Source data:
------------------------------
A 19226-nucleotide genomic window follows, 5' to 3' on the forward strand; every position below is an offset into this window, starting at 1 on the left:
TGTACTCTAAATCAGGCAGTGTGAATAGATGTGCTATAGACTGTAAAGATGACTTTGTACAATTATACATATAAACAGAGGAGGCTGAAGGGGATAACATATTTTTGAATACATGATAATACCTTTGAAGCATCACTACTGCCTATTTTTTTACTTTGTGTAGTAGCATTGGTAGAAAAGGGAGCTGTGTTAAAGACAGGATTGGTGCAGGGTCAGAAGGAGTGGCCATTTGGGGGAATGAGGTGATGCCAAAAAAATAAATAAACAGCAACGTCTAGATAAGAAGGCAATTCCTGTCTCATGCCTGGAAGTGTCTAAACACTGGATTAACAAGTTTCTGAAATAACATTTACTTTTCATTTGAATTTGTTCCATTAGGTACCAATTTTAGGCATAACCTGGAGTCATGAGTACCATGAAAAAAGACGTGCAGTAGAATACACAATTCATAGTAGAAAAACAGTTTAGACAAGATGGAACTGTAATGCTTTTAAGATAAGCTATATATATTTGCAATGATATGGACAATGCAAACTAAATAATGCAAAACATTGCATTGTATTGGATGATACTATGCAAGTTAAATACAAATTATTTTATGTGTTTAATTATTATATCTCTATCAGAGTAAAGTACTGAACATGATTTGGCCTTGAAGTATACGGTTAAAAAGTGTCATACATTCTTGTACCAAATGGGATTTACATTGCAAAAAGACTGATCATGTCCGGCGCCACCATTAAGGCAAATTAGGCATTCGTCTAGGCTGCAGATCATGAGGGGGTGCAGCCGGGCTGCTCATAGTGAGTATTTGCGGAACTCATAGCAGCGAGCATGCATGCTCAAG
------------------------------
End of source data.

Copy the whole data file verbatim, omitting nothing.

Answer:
A 19226-nucleotide genomic window follows, 5' to 3' on the forward strand; every position below is an offset into this window, starting at 1 on the left:
TGTACTCTAAATCAGGCAGTGTGAATAGATGTGCTATAGACTGTAAAGATGACTTTGTACAATTATACATATAAACAGAGGAGGCTGAAGGGGATAACATATTTTTGAATACATGATAATACCTTTGAAGCATCACTACTGCCTATTTTTTTACTTTGTGTAGTAGCATTGGTAGAAAAGGGAGCTGTGTTAAAGACAGGATTGGTGCAGGGTCAGAAGGAGTGGCCATTTGGGGGAATGAGGTGATGCCAAAAAAATAAATAAACAGCAACGTCTAGATAAGAAGGCAATTCCTGTCTCATGCCTGGAAGTGTCTAAACACTGGATTAACAAGTTTCTGAAATAACATTTACTTTTCATTTGAATTTGTTCCATTAGGTACCAATTTTAGGCATAACCTGGAGTCATGAGTACCATGAAAAAAGACGTGCAGTAGAATACACAATTCATAGTAGAAAAACAGTTTAGACAAGATGGAACTGTAATGCTTTTAAGATAAGCTATATATATTTGCAATGATATGGACAATGCAAACTAAATAATGCAAAACATTGCATTGTATTGGATGATACTATGCAAGTTAAATACAAATTATTTTATGTGTTTAATTATTATATCTCTATCAGAGTAAAGTACTGAACATGATTTGGCCTTGAAGTATACGGTTAAAAAGTGTCATACATTCTTGTACCAAATGGGATTTACATTGCAAAAAGACTGATCATGTCCGGCGCCACCATTAAGGCAAATTAGGCATTCGTCTAGGCTGCAGATCATGAGGGGGTGCAGCCGGGCTGCTCATAGTGAGTATTTGCGGAACTCATAGCAGCGAGCATGCATGCTCAAG